After the gunfight, we made our way down to Nuttal & Mann’s Saloon No. 10 to watch the capture of Jack McCall, Deadwood’s most infamous murderer. It was here that Jack shot notorious gunslinger and gambler Wild Bill Hickok from behind while he played poker.

travelyesplease.com | Deadwood, South Dakota- Gambling, Gunslinging and Ghosts

Now that I was so wrapped up in the uncivilized escapades of Deadwood, I had to follow the action down to the Masonic Temple to watch the Trial of Jack McCall. Would he be found guilty of murder? I couldn’t wait to find out!

Our night ended with a ghost tour of the historic Fairmont Hotel, said to be one of the most haunted places in South Dakota. Built in 1895, this former brothel attracted many “interesting” people over the years, some of whom paranormal investigators say still haunt the property.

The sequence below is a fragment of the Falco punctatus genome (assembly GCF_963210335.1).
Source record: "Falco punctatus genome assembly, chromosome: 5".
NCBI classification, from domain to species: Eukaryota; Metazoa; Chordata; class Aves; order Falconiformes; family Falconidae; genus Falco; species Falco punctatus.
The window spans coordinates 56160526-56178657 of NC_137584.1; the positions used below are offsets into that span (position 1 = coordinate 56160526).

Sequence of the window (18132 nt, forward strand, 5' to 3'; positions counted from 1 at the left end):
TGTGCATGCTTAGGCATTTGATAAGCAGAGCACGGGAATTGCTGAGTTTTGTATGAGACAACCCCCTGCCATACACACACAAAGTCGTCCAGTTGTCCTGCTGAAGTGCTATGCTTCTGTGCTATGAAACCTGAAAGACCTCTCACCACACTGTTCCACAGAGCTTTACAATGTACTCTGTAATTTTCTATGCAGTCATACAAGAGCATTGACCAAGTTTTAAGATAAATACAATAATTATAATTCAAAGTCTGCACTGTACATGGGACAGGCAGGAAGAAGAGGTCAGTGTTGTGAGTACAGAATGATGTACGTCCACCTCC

The upper floors where the tour took place were in shambles (which made it all the more creepy), but the ghost stories we heard were fascinating.

The most memorable story was about a girl named Maggie who threw herself from a third-floor window. Nobody knows for sure why she did this, but the rumours are interesting nonetheless.

travelyesplease.com | Deadwood, South Dakota- Gambling, Gunslinging and Ghosts

Final Thoughts About our Visit to Deadwood

Deadwood is a fun place to visit if you like “themed” towns. I’ve travelled to a few gold rush settlements, including Skagway and Dawson City, but what made Deadwood memorable was how history was brought to life in the street.

travelyesplease.com | Deadwood, South Dakota- Gambling, Gunslinging and Ghosts

These historical re-enactments are truly what make Deadwood unique. If it weren’t for Deadwood’s colourful characters and their stories, the novelty of the town would have worn off more quickly.

However, if you’re someone who enjoys gambling or hanging out in bars, then Deadwood will hold your attention a little longer.

travelyesplease.com | Deadwood, South Dakota- Gambling, Gunslinging and Ghosts